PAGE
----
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The regular occurrences of both bull and bear markets — and the unpredictability of when either will occur — make the case for investors to contribute to their accounts regularly. It’s all too common for investors to get scared out of bear markets at the absolute low and miss out on the typically huge gains that follow a bear market.
Similarly, investors encouraged by large gains in a bull market tend to pile in at the very end, just in time to get clipped by the oncoming bear market. By contributing monthly or even weekly to the market, investors can even out their returns and ensure that they are buying additional shares when the market reaches its bear-market low.
The Bull and Bear Markets of 2020
In 2020, investors had the rare experience of undergoing both a bear market and a bull market in rapid succession. In February and March, the S&P 500 index plummeted precipitously, dropping over 30% in a matter of days. In fact, that bear market was the fastest 30% drop in stock market history. What occurred next was perhaps even more startling. Within just 33 trading days, the market did a complete 180 and surged to all-time highs, marking the shortest bear market in S&P 500 history.
Good To Know
These types of wild swings are uncommon. As the typical bear market lasts just about one year on average, making the rapid turnaround in 2020 even more unbelievable. However, that market selloff was also a classic demonstration for investors of a so-called “black swan” event, in which an unforeseen external disaster — in this case, the rapid outbreak of the coronavirus pandemic — tanks the stock market.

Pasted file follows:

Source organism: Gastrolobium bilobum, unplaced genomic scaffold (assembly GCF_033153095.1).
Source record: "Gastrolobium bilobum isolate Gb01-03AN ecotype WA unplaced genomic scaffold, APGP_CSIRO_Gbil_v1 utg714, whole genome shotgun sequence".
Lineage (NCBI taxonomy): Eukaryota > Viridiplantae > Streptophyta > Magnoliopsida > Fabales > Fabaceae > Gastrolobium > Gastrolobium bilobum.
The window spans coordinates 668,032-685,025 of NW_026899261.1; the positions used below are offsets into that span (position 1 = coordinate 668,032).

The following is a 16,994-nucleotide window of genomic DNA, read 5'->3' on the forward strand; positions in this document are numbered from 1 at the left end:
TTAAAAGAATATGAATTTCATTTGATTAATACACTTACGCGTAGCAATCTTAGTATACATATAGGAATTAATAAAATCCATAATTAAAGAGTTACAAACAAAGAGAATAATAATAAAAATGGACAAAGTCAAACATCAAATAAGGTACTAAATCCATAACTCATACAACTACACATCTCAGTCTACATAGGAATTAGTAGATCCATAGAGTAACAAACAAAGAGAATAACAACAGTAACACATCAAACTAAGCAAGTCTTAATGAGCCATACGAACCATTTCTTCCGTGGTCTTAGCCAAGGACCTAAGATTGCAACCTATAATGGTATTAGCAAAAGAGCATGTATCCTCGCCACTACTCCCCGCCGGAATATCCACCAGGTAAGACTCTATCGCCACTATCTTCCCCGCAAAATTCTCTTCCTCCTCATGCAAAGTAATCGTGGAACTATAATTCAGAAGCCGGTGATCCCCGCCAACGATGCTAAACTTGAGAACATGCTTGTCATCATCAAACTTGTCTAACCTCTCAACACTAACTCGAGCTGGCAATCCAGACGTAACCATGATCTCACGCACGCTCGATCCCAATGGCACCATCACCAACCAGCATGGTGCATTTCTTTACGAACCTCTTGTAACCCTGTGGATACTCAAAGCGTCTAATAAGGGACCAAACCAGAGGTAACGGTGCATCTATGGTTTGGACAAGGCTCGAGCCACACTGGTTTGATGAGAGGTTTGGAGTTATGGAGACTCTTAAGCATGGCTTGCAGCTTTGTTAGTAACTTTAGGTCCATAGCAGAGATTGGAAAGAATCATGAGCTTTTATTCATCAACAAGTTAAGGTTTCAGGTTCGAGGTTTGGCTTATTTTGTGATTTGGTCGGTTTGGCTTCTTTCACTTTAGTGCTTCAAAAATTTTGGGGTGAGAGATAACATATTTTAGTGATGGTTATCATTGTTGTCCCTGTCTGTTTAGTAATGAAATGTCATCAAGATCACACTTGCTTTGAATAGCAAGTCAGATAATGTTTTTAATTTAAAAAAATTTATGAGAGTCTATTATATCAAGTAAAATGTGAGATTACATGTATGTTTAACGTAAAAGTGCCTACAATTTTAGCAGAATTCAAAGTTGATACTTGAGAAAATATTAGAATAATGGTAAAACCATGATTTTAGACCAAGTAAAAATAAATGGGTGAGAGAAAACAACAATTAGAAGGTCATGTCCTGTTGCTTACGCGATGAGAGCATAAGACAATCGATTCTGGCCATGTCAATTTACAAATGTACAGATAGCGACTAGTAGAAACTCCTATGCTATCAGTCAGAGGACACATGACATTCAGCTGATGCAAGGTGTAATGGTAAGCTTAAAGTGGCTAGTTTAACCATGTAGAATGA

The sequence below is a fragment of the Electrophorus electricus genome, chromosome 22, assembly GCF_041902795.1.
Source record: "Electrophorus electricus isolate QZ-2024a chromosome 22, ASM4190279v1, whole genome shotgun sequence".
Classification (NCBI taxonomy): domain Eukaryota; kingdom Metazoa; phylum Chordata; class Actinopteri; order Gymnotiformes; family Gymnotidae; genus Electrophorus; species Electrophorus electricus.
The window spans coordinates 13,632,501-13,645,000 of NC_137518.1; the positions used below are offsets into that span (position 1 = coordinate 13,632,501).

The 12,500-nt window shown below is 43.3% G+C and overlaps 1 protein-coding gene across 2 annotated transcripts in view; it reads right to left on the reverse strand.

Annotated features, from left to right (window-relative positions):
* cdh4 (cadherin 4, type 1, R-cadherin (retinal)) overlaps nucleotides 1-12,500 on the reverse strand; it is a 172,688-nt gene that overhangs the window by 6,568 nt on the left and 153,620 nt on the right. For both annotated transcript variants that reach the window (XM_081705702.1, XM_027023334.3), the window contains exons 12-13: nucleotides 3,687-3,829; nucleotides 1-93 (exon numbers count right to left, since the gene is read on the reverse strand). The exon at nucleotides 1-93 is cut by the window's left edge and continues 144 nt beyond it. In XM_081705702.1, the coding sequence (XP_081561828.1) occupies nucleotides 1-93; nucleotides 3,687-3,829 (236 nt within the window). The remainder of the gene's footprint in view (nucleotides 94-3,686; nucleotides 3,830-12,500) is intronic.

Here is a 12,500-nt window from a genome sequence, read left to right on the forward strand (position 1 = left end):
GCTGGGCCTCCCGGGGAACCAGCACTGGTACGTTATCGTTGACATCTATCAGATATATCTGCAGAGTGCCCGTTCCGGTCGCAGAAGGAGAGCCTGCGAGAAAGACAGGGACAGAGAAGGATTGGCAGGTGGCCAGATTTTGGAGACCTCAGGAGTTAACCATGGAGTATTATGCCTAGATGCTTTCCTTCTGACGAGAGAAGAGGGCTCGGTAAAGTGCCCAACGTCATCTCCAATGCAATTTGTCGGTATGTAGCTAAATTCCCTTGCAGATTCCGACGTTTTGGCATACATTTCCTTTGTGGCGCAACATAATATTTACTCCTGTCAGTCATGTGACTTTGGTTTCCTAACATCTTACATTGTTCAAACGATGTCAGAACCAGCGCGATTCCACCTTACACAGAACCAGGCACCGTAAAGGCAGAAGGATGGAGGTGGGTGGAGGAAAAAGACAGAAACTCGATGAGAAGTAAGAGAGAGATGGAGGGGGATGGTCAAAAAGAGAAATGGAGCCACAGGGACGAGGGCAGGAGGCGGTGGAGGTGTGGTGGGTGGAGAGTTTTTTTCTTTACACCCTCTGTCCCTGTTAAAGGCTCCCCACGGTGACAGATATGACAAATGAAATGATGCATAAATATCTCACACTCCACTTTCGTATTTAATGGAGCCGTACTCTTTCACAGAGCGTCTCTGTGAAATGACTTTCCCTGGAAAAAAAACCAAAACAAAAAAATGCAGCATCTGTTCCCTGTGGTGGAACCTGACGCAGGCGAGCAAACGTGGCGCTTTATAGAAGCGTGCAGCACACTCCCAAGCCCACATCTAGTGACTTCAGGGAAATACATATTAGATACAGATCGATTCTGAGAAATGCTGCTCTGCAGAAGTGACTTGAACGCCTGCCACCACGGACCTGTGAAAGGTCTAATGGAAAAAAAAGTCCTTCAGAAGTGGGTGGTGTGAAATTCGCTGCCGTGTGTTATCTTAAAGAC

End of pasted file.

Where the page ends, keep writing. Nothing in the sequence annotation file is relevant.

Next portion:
How Do Bull & Bear Markets Impact Investors?
If you’re a true long-term investor, you shouldn’t really be too concerned with whether you are in a bull market or a bear market. The bottom line is that in the history of the stock markets, the long-term trend is up. If you’re a long-term investor, the ups and downs of bull and bear markets iron themselves out, and the volatile moments — although they can be scary at the time — don’t have a big impact on your portfolio.
It’s only when you give in to emotion that bull and bear markets can cause financial damage. If you get caught up in the euphoria of a roaring bull market and put all your money in at the top, the ensuing selloff could set your investment plan back years. Similarly, if you get scared out when there’s “blood in the streets” and panic in the markets, you won’t enjoy the gains of the subsequent bull market. The best way to combat the ups and downs of the stock market — which are inevitable — is to stay the course with your long-term investment strategy.
Of course, this doesn’t apply if you’re close to retirement or plan on drawing from your portfolio for any reason in the next few years. Investing in stocks is a long-term process. If you need money for a down payment for a house in the next year, for example, keeping your money in the stock market is risky at best.
All it takes is one bear market to hit and you may find yourself losing 20% to 50% or even more of your capital right when you intend to use it. If you intend to invest in stocks, keep a long-term investment horizon, match your purchases to your risk tolerance and consult with a financial advisor.
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- Investor.gov. "Bull Market."
- Investor.gov. "Bear Market"
- Merrill Edge. "How To Weather A Stock Market Correction"
- NPR. 2020. "Stocks Enter Bear Market. What Does It Mean?"
- CNBC. 2020. "This Was the Fastest 30% Stock Market Decline Ever."
- Reuters. 2020. "Say Goodbye To the Shortest Bear Market in S&P 500 History."
- Invesco. "Bull and Bear Markets — Historical Trends and Portfolio Impact."